Meteorological spring vs. astronomical spring: What’s the difference?

Local News

CHICOPEE, Mass. (WWLP) – The first day of March marks the first day of meteorological spring, while astronomical spring doesn’t start until March 20.

Meteorological seasons take into account the three-month periods. Spring is then March 1 through the end of May. The reason for that?

It makes keeping weather and climate records an easier experience since the start and end date of the seasons is the same no matter the year. Now astronomical seasons.

The Earth takes 365.24 days to travel around the sun, which is why every 4 years we created Leap Years. Because of that, the exact start date and time of solstices and equinoxes vary from year to year. That, and the elliptical shape of Earth’s orbit around the sun, change the astronomical seasons to vary from 89 to 93 days. And that changing start date and time to the different seasons makes it much harder to consistently compare weather and climate statistics from year to year.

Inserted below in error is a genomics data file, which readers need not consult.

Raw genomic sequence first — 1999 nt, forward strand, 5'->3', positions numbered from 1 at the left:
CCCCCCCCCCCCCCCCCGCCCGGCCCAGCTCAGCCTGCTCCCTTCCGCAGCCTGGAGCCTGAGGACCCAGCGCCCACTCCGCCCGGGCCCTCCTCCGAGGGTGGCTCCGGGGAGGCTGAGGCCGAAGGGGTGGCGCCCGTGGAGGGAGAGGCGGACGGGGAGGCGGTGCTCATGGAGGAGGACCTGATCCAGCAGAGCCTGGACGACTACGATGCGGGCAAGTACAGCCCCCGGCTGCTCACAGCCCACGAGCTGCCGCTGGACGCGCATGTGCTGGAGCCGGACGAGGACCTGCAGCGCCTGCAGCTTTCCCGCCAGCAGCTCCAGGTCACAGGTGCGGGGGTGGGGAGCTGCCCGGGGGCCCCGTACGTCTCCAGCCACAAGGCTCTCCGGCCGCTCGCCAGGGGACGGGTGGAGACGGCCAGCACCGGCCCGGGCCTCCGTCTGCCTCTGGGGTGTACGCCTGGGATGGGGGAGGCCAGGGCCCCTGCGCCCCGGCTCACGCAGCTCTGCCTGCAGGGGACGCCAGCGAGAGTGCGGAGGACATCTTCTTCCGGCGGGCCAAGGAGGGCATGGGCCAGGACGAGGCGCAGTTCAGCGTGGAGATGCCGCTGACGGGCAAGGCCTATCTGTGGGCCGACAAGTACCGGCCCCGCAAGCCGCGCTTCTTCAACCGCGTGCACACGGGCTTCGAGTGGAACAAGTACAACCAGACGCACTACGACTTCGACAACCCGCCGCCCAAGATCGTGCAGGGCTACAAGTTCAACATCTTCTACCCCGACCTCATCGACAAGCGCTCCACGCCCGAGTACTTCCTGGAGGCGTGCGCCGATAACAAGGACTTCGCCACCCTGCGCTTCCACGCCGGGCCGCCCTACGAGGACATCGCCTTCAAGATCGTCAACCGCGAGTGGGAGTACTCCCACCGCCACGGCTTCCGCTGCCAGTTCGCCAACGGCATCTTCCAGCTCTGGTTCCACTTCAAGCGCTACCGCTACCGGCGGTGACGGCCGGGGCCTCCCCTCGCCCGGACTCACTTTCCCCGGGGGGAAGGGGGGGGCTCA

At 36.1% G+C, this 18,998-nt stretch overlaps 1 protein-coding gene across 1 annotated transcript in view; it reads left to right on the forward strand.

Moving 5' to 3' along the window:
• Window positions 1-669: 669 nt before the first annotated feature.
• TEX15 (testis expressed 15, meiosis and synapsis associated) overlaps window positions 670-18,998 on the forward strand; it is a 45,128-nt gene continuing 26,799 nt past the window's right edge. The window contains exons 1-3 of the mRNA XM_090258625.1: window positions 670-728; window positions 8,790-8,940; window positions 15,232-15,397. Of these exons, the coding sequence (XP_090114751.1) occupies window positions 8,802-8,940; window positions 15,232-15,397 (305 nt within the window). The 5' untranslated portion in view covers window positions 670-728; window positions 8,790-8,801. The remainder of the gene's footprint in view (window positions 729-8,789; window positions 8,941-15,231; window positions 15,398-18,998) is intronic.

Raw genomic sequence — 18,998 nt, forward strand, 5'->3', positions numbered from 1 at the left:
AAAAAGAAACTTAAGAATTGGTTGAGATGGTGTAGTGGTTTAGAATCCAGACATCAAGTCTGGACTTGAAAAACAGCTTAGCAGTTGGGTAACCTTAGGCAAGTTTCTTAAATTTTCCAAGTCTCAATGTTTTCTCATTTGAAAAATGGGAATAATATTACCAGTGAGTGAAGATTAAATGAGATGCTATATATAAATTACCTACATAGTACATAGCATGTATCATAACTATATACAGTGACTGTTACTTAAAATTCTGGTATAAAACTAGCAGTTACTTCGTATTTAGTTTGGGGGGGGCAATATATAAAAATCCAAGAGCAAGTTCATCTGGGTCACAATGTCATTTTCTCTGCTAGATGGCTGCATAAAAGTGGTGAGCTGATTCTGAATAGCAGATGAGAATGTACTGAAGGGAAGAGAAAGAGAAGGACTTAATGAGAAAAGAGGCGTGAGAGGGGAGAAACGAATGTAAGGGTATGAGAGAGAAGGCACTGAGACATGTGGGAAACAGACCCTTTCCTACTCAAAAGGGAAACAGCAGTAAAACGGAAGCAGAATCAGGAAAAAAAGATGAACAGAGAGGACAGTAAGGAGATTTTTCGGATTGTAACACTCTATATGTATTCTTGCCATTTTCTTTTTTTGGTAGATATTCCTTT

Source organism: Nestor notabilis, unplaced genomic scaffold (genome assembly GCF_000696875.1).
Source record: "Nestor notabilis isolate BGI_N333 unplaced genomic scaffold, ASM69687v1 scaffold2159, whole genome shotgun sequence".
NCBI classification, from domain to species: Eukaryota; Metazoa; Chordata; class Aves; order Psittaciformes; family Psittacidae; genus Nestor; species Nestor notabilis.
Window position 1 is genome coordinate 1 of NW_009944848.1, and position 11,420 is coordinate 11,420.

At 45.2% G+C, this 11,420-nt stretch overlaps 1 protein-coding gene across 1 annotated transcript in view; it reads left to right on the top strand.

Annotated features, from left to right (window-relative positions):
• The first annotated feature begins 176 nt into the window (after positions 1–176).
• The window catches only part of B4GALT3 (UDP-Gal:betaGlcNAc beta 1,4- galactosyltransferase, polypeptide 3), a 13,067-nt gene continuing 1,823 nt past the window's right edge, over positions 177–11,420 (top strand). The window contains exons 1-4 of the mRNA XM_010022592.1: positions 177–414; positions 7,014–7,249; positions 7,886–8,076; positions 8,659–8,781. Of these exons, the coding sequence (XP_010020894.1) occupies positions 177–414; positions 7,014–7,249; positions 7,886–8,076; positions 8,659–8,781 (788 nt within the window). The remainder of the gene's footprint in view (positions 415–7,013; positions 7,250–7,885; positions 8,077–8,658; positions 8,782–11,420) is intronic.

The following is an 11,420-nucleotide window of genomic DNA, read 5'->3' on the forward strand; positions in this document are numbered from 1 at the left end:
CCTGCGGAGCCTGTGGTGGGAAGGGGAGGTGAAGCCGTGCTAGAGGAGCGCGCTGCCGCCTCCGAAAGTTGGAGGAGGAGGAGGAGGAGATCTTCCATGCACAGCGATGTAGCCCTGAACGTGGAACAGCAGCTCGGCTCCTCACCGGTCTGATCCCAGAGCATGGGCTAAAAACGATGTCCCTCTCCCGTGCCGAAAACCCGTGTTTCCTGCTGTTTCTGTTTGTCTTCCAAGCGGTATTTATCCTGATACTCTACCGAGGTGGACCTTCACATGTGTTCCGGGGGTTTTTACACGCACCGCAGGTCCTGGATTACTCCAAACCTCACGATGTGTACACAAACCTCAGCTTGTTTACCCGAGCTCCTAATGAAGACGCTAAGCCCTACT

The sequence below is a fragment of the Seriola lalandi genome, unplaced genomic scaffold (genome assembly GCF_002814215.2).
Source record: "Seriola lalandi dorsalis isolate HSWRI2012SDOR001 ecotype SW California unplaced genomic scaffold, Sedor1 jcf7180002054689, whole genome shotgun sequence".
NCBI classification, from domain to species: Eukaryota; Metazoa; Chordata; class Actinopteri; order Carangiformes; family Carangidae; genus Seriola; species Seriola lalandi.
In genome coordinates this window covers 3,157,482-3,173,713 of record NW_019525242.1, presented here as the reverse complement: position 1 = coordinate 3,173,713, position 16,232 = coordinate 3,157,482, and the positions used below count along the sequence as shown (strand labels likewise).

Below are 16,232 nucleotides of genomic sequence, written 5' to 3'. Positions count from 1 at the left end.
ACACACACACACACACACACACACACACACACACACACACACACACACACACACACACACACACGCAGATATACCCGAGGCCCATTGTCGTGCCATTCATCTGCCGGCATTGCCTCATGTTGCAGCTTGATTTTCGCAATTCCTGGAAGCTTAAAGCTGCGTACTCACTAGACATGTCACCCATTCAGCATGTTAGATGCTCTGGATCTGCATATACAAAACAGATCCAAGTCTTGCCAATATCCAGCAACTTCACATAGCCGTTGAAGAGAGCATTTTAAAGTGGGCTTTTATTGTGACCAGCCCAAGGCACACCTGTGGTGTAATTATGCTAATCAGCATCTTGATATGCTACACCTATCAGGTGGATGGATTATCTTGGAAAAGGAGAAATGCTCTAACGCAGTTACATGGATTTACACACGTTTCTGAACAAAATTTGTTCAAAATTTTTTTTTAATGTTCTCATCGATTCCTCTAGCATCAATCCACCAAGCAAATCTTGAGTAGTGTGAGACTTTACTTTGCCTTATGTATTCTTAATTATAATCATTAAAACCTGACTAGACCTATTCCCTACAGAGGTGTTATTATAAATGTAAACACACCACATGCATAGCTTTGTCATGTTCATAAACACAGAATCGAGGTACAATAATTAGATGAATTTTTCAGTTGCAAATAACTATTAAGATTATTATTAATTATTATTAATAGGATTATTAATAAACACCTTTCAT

That means astronomical spring is officially 21 days away, also known as the vernal equinox: a time when nearly everyone across the globe gets an even 12 hours of daylight and nighttime hours.

For March in Massachusetts, the forecast favors warmer-than-normal temperatures, and near-normal precipitation.

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